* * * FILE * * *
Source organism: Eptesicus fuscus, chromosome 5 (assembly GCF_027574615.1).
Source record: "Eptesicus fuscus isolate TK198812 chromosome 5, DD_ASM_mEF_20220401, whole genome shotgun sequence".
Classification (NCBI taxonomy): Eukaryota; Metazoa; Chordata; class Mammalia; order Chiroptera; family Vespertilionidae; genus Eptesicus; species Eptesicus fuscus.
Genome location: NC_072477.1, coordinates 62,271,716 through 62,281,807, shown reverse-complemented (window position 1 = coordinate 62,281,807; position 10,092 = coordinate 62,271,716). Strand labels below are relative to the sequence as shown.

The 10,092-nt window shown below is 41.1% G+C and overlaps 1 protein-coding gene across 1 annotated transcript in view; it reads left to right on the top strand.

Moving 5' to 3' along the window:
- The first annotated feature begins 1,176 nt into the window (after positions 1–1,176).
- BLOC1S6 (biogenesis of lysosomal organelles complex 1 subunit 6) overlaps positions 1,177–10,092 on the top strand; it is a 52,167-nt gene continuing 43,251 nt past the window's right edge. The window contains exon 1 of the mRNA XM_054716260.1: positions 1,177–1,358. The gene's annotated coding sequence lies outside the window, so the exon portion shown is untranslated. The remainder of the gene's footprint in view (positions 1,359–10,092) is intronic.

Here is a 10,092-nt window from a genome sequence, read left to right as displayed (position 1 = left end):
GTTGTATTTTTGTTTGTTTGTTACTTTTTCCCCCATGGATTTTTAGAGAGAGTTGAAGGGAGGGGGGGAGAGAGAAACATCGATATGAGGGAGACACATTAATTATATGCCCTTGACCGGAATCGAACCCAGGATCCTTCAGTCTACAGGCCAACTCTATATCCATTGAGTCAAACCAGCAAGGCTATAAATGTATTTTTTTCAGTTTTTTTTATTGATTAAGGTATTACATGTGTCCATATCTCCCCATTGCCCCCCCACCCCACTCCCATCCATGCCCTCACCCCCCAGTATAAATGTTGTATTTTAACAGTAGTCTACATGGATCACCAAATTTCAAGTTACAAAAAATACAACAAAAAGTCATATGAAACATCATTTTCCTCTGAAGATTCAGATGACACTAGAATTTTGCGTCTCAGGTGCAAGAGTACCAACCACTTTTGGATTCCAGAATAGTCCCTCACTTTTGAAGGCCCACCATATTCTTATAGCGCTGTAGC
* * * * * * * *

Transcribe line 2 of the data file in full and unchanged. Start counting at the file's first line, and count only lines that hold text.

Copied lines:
Source record: "Eptesicus fuscus isolate TK198812 chromosome 5, DD_ASM_mEF_20220401, whole genome shotgun sequence".